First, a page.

Retul Fit

I did a Retul fit on my Specialized Transition today.  When you think of all the hours spent on the bike, all the millions of revolutions of the pedals, and the conformation of bodies to saddles, pedals and bars... well, even the tiniest of adjustments can translate into huge differences on the bike.

I went to see Noa Deutsch at PT Performance Training.  Noa is a former ITU speedster who now coaches, works with the Canadian National Team and local pros, lectures at the Pacific Institute for Sports Excellence (PISE) at Camosun College in Victoria, etc etc.  She has done lots of bike fits for Olympians, pros, elites, and regular athletes like myself.  She's also super nice and incredibly knowledgeable.

The Retul system is pretty cool.  It uses a camera and a series of sensors that feed into some software.  It analyzes the dynamic motion of a cyclist through a 3D sensor (rather than static positions that most fitters use) so you get a super-realistic picture of the cyclist, their motion, and most importantly any imbalances and their actual pedal stroke.  You can also get a digital measurement of your complete bike, so you can replicate your position if anything changes or you get a new bike.

Noa hooking me up to the 3D motion sensor. 
The LED markers and wiring harness.
After being hooked up and being monitored spinning on a trainer, Noa first raised my saddle a bit and moved it forward.  She also lowered my bars a tiny bit (seemed like a tiny adjustment but I really noticed the lower position when riding with Jason later - my neck really noticed it I should say).  She leveled my forearms through that adjustment as well.

Computer screen of me turned into a stick figure.
She says the "gold standard" for hip angles is 90 degrees, and she got me to 92 which she was really happy with.  Keeping your hips open allows no loss of power in the TT position - so it's not about simply getting low, but not pinching your hips to do so.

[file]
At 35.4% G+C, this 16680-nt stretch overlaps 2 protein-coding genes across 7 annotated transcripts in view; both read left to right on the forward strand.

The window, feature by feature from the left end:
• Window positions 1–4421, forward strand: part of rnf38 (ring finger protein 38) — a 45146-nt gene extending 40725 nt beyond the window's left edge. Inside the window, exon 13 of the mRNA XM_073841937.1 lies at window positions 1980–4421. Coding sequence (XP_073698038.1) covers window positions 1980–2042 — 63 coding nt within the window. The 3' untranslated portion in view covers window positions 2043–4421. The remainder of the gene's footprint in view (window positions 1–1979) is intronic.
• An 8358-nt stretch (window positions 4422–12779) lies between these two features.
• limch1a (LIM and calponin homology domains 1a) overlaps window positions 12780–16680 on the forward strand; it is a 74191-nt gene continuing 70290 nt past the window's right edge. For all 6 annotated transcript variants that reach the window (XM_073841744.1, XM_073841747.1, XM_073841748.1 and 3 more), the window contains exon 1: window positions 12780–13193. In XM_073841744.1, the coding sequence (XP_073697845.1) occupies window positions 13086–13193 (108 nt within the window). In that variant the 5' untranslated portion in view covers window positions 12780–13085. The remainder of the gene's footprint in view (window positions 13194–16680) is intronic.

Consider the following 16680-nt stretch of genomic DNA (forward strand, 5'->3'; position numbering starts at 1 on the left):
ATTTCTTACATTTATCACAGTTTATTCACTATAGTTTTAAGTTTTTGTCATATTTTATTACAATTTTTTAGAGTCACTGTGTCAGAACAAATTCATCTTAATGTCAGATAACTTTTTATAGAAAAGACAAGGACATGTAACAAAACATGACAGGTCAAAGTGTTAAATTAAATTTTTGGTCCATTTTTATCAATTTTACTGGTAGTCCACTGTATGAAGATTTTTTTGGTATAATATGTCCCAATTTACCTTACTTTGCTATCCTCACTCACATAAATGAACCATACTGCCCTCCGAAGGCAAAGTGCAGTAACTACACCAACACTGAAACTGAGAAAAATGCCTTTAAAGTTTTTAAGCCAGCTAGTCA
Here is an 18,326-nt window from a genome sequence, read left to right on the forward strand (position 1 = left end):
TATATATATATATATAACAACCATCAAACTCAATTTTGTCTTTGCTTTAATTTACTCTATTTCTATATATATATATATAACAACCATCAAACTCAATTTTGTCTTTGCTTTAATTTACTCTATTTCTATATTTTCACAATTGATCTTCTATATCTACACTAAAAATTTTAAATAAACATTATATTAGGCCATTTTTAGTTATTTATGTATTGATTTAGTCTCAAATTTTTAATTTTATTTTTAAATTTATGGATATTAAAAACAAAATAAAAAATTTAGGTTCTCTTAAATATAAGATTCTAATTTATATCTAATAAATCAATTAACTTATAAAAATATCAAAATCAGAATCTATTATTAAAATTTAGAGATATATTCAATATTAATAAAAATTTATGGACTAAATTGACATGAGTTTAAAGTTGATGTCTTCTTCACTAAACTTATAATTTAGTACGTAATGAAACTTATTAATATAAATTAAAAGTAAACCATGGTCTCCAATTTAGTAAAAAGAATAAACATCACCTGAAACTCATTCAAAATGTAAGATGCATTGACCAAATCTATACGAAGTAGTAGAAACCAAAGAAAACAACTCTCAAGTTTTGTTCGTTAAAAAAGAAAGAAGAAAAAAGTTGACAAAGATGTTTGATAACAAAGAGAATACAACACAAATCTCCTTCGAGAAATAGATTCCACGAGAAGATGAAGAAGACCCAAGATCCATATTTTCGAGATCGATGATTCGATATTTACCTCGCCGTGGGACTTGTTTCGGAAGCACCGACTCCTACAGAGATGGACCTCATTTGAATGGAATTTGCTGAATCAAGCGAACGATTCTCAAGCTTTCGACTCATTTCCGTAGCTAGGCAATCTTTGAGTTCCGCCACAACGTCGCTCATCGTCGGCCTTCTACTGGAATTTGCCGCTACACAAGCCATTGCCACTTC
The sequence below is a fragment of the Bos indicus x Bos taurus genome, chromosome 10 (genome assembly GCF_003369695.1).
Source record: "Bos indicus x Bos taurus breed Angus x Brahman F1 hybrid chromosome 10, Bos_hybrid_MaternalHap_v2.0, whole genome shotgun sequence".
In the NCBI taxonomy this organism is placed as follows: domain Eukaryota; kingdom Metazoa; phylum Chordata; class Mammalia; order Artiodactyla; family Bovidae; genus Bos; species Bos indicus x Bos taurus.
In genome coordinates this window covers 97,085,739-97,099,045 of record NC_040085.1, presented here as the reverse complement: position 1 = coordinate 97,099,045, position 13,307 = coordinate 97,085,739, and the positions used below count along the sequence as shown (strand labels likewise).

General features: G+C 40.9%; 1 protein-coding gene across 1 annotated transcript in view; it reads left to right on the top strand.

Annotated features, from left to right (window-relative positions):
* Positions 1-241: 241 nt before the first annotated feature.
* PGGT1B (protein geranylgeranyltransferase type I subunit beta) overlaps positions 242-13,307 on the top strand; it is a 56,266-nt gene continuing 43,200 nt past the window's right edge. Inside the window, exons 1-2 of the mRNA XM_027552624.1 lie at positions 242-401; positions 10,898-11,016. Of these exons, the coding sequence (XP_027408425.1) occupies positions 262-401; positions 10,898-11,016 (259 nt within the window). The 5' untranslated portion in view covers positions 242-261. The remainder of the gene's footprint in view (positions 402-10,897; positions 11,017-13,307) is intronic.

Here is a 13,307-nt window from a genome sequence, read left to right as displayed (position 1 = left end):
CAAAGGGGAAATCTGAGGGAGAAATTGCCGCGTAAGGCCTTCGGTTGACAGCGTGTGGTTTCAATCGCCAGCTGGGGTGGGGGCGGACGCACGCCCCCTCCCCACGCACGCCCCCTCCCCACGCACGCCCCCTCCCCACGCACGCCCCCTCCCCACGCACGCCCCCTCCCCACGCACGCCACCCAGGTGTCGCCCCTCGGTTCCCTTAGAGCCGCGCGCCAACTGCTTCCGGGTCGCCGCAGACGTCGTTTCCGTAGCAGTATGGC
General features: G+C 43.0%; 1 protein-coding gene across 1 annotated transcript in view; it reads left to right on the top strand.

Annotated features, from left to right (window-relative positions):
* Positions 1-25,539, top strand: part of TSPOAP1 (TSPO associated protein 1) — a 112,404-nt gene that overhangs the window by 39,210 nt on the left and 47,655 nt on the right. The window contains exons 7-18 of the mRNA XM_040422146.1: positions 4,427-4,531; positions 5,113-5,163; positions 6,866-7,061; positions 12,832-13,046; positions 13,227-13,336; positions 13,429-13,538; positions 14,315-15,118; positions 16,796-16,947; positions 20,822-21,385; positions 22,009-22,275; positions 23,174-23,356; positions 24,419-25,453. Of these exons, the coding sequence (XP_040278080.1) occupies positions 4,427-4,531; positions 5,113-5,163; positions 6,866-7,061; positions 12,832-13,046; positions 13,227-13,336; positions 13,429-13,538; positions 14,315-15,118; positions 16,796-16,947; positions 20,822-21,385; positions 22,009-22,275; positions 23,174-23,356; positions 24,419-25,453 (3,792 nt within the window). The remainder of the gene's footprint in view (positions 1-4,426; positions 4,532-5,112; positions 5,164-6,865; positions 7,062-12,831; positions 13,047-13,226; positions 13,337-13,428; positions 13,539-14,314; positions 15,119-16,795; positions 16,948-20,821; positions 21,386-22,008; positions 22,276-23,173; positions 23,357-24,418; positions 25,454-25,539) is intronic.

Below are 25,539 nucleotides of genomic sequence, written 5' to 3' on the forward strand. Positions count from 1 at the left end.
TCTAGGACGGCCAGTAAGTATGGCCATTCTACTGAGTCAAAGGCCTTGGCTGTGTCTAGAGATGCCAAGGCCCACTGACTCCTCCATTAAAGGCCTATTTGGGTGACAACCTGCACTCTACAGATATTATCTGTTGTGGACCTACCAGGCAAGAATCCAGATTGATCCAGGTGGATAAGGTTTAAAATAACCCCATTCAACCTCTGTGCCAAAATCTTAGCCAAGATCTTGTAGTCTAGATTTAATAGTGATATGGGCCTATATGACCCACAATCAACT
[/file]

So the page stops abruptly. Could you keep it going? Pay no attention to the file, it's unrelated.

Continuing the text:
I have been having some problems with my left knee lately, so I was really interested in what she would say about my knees.  My right knee tracks straight with a couple of adjustments - moved my cleats a bit, but my left knee is at an angle.  This could be part of my knee issue.  So she put different insoles in my shoes, and I'm supposed to get a new spindle for my left pedal which will move my knee out a bit, she thinks that will help.

Differences in my knee tracking.

Data generated after the fit.
At the end of the fit, you get printouts with a bunch of information about your position, fit, geometry, and anatomy.  It was fun to compare bike set up with Jason - my saddle is a bit higher, his bars are a bit lower, he has more reach, and his effective seattube angle is a bit steeper.  Cool to be so individualized!  I'm really looking forward to riding my bike customized to fit exactly me.

1 comment:

  1. That sounds like an awesome experience and a really smart thing to invest in. I'll be interested to see how much better you feel riding it! I always think I should suck it up and pay for a professional fitting but haven't day!